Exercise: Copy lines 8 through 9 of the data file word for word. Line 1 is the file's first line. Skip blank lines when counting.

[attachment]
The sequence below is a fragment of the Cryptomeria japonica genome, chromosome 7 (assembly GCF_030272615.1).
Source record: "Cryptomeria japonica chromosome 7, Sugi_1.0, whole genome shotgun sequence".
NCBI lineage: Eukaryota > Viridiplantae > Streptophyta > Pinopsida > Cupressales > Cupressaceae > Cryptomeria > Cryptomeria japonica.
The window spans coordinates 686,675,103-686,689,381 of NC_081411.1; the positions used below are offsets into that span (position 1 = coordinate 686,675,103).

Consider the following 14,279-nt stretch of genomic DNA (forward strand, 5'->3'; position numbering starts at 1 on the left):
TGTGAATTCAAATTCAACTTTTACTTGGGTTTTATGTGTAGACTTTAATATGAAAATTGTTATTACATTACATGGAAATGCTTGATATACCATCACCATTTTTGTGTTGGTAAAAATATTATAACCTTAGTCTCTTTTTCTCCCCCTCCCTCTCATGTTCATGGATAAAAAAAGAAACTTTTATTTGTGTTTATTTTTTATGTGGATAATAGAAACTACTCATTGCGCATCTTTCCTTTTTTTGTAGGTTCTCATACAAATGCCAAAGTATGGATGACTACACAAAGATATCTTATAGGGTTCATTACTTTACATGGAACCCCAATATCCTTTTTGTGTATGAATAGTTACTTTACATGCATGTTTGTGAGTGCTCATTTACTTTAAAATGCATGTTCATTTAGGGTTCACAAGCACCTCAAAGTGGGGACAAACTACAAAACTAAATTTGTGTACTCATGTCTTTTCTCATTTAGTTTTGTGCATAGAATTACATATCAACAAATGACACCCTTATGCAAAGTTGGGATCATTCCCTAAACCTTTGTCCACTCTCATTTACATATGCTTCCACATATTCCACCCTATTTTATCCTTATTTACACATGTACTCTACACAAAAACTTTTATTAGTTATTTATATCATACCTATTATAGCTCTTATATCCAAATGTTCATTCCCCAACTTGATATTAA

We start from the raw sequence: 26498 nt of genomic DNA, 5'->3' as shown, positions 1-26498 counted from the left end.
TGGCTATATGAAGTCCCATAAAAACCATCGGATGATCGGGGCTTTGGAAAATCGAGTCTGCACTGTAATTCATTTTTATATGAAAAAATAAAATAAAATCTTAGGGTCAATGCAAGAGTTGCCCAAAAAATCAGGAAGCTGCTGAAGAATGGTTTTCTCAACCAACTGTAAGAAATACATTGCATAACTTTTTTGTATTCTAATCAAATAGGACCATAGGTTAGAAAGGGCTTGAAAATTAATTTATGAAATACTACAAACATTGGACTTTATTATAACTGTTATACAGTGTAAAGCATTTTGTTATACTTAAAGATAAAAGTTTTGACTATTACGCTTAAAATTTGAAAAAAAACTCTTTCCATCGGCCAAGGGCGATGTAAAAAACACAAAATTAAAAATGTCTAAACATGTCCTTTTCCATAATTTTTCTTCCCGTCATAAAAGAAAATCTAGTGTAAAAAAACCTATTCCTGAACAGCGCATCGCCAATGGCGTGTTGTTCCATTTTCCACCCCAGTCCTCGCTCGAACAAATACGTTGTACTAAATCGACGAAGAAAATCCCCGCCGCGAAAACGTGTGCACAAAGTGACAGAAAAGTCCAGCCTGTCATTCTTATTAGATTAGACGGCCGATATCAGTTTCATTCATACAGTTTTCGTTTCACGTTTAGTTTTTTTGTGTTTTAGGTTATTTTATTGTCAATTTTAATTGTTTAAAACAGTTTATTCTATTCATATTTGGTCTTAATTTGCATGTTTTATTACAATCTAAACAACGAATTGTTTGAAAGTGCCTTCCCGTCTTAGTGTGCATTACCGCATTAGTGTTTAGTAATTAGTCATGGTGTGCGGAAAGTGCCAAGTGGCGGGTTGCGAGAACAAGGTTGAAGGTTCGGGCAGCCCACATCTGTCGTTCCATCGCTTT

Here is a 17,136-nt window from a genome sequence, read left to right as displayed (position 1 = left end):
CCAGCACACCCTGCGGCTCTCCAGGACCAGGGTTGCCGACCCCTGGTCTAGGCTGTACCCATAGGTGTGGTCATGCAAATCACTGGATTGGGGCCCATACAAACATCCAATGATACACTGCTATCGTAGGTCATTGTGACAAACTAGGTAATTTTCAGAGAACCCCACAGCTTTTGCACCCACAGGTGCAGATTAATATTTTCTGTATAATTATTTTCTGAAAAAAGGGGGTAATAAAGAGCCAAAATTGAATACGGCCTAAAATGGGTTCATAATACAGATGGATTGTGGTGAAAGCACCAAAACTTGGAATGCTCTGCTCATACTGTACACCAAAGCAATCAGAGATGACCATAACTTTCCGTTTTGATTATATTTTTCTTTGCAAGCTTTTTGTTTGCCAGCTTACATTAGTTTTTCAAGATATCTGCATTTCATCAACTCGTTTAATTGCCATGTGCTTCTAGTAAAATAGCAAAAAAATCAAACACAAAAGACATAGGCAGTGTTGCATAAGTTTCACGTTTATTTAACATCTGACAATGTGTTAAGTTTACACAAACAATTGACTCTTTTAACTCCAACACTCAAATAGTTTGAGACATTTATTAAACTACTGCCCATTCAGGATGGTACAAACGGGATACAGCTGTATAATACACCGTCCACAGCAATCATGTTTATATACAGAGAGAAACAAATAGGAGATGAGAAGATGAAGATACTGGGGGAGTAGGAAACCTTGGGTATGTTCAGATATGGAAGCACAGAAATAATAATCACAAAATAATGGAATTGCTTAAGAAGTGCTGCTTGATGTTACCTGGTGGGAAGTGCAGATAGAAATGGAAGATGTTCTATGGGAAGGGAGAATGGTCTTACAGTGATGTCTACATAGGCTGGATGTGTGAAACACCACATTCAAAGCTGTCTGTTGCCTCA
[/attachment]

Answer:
TGGCTATATGAAGTCCCATAAAAACCATCGGATGATCGGGGCTTTGGAAAATCGAGTCTGCACTGTAATTCATTTTTATATGAAAAAATAAAATAAAATCTTAGGGTCAATGCAAGAGTTGCCCAAAAAATCAGGAAGCTGCTGAAGAATGGTTTTCTCAACCAACTGTAAGAAATACATTGCATAACTTTTTTGTATTCTAATCAAATAGGACCATAGGTTAGAAAGGGCTTGAAAATTAATTTATGAAATACTACAAACATTGGACTTTATTATAACTGTTATACAGTGTAAAGCATTTTGTTATACTTAAAGATAAAAGTTTTGACTATTACGCTTAAAATTTGAAAAAAAACTCTTTCCATCGGCCAAGGGCGATGTAAAAAACACAAAATTAAAAATGTCTAAACATGTCCTTTTCCATAATTTTTCTTCCCGTCATAAAAGAAAATCTAGTGTAAAAAAACCTATTCCTGAACAGCGCATCGCCAATGGCGTGTTGTTCCATTTTCCACCCCAGTCCTCGCTCGAACAAATACGTTGTACTAAATCGACGAAGAAAATCCCCGCCGCGAAAACGTGTGCACAAAGTGACAGAAAAGTCCAGCCTGTCATTCTTATTAGATTAGACGGCCGATATCAGTTTCATTCATACAGTTTTCGTTTCACGTTTAGTTTTTTTGTGTTTTAGGTTATTTTATTGTCAATTTTAATTGTTTAAAACAGTTTATTCTATTCATATTTGGTCTTAATTTGCATGTTTTATTACAATCTAAACAACGAATTGTTTGAAAGTGCCTTCCCGTCTTAGTGTGCATTACCGCATTAGTGTTTAGTAATTAGTCATGGTGTGCGGAAAGTGCCAAGTGGCGGGTTGCGAGAACAAGGTTGAAGGTTCGGGCAGCCCACATCTGTCGTTCCATCGCTTT

Here is a 17,136-nt window from a genome sequence, read left to right as displayed (position 1 = left end):